I just want to be a part of great stories, whether I’m part of an amazing ensemble cast or I’m leading it or the antagonist or whatever.
— Zoe Saldana
As performers, we’re always aiming for the top: the plum role, the title character, the star billing. But very few shows are written with multiple starring roles. More often than not, you will “end up” in the ensemble. But what does that even mean? The official description of ensemble is “a group of supporting entertainers, as actors, dancers, and singers, in a theatrical production.” The literal French translation of ensemble is “together” and I really think that is the bread and butter of the ensemble. Together, the ensemble works to create a full, rich show with lots of layers and personalities!
Many young actors get cast in a show and get excited, but then see that their casting is something like, “Townsperson 5/Ensemble.” They then look in their script, see that “Townsperson 5” has two lines, and get discouraged. But you need to look beyond the two lines listed there. Who knows what else you’re going to get to do? Perhaps you’ll be in a bunch of huge, full-cast show-stopping dance numbers. Perhaps the director is going to add you to a bunch of scenes to fill out the look of the stage. Perhaps you’ll get to interact with the audience… who knows? I strongly encourage all actors to trust their director and trust the process, and see what happens in rehearsal!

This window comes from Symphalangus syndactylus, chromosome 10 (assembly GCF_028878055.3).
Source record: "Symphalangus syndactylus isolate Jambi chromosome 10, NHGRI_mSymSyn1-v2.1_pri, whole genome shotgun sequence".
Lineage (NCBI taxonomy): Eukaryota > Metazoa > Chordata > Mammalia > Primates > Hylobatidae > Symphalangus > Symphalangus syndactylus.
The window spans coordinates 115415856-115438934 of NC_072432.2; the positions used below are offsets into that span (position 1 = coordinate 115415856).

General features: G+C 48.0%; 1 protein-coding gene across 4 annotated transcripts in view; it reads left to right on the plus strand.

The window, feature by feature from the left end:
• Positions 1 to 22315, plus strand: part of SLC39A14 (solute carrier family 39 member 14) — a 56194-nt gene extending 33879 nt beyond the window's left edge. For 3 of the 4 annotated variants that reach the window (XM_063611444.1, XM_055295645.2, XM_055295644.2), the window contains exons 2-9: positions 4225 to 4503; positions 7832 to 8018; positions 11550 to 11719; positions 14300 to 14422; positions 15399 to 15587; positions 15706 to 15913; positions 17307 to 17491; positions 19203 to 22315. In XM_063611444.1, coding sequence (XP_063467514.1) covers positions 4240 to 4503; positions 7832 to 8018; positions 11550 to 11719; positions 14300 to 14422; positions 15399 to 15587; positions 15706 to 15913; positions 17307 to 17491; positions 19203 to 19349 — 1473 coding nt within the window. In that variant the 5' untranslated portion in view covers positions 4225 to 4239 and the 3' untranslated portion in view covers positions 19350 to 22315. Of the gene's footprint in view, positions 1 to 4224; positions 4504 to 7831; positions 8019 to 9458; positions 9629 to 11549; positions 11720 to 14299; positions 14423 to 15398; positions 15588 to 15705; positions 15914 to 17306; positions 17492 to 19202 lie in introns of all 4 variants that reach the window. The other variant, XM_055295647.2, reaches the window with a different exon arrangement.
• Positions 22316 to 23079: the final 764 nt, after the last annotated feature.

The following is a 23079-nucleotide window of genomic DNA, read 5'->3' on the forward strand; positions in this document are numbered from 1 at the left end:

So here are three of my personal reasons as to why I think being in the ensemble is awesome:
You want an acting challenge? You got it!
So, let’s say you are playing “Townsperson 5.” You are responsible for creating that entire character from scratch. Maybe “Townsperson 5” is Henry Templeton, a 15-year-old aspiring poet from Essex. Or maybe “Townsperson 5” is Her Majesty Kate Chattersley, a princess in disguise as a beggar named Brunhilda. Or maybe “Townsperson 5” is Mrs. Kensington, an old lady with nineteen grandchildren and thirty-seven cats. Whatever you decide… it’s up to you to convey that part throughout the whole show. Why is your character there at that exact moment? What does your character want? What was he/she doing just before he/she entered, and what is he/she going to do when the scene ends?